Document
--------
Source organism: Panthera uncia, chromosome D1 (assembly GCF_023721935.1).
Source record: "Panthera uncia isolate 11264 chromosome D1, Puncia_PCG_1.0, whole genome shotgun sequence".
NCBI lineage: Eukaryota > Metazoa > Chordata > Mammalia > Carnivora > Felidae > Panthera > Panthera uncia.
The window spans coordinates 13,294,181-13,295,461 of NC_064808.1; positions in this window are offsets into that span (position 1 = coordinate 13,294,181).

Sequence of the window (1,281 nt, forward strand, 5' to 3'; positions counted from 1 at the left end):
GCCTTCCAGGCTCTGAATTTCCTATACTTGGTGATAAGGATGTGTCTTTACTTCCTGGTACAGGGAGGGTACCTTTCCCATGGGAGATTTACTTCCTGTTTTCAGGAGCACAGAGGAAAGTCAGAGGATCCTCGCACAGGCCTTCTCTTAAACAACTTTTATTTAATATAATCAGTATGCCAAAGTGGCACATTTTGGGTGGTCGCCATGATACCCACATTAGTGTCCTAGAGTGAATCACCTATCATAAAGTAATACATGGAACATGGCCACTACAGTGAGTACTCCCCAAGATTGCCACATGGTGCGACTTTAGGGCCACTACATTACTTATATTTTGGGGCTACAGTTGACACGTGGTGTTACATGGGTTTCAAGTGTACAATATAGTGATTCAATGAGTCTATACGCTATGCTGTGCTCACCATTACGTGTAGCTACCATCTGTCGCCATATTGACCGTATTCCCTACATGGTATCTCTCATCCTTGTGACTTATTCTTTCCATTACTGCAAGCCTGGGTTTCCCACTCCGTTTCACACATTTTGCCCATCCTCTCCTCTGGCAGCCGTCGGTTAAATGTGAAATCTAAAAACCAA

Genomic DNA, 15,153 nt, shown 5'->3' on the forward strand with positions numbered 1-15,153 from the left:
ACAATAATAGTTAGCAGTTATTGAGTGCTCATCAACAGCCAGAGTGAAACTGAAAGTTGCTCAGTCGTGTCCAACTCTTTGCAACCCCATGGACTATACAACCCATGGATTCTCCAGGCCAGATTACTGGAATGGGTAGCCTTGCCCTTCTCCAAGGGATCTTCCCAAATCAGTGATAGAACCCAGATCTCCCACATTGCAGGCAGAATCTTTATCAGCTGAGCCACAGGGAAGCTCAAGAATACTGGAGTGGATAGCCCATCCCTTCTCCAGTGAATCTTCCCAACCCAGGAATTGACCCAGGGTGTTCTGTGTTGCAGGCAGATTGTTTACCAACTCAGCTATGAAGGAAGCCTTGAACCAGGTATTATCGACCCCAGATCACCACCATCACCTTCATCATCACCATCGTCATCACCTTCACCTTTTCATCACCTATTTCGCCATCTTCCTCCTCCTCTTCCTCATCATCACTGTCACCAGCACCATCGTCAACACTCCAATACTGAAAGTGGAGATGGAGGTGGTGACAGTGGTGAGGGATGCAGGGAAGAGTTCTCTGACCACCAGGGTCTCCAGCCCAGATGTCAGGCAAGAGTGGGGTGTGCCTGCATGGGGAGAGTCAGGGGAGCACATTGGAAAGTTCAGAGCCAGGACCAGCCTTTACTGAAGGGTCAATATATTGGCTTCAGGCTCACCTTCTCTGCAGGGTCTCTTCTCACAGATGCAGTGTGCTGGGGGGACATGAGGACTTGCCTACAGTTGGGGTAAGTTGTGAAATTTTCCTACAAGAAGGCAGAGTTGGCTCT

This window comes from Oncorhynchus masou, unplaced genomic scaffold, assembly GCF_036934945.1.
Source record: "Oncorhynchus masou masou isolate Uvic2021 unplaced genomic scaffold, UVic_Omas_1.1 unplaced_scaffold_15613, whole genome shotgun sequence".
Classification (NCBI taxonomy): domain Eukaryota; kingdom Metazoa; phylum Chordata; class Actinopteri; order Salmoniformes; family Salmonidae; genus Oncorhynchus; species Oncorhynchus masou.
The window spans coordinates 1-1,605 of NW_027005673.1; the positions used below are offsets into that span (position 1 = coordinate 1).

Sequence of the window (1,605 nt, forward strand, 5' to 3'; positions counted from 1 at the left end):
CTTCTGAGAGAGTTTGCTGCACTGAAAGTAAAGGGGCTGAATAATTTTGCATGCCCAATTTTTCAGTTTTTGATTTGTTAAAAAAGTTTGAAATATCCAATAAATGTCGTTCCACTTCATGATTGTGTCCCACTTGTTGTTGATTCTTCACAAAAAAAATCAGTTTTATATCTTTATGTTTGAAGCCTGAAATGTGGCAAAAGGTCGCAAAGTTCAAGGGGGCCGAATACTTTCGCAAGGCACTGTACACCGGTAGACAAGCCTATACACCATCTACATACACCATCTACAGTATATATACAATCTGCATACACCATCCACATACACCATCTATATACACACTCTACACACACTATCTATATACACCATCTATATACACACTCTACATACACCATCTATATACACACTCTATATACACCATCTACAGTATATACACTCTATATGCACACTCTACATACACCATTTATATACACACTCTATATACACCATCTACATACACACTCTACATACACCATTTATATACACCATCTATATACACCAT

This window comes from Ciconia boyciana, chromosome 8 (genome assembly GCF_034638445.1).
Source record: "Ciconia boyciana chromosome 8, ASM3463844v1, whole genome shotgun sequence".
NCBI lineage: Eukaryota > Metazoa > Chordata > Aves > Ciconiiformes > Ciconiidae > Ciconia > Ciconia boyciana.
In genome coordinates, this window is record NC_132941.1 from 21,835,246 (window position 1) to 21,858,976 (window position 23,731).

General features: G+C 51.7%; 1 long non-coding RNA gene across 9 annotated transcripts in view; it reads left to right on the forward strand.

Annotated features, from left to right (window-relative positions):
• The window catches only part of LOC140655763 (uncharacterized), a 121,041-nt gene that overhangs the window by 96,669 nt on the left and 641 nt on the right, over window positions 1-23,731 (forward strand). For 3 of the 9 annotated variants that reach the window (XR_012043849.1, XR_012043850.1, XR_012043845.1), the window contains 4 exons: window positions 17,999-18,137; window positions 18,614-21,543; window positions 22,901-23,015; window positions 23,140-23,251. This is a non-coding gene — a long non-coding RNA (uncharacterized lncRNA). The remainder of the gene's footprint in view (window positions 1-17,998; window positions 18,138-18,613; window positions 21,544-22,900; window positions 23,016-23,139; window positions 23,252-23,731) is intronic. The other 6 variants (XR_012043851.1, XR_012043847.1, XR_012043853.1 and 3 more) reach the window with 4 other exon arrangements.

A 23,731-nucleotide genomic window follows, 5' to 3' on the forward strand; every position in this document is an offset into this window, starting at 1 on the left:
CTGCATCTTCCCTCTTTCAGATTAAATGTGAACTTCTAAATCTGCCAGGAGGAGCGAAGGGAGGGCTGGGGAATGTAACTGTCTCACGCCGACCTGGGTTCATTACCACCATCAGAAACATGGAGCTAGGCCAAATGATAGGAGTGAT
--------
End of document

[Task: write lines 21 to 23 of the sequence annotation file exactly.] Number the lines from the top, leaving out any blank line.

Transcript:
• The window catches only part of LOC140655763 (uncharacterized), a 121,041-nt gene that overhangs the window by 96,669 nt on the left and 641 nt on the right, over window positions 1-23,731 (forward strand). For 3 of the 9 annotated variants that reach the window (XR_012043849.1, XR_012043850.1, XR_012043845.1), the window contains 4 exons: window positions 17,999-18,137; window positions 18,614-21,543; window positions 22,901-23,015; window positions 23,140-23,251. This is a non-coding gene — a long non-coding RNA (uncharacterized lncRNA). The remainder of the gene's footprint in view (window positions 1-17,998; window positions 18,138-18,613; window positions 21,544-22,900; window positions 23,016-23,139; window positions 23,252-23,731) is intronic. The other 6 variants (XR_012043851.1, XR_012043847.1, XR_012043853.1 and 3 more) reach the window with 4 other exon arrangements.

A 23,731-nucleotide genomic window follows, 5' to 3' on the forward strand; every position in this document is an offset into this window, starting at 1 on the left:
CTGCATCTTCCCTCTTTCAGATTAAATGTGAACTTCTAAATCTGCCAGGAGGAGCGAAGGGAGGGCTGGGGAATGTAACTGTCTCACGCCGACCTGGGTTCATTACCACCATCAGAAACATGGAGCTAGGCCAAATGATAGGAGTGAT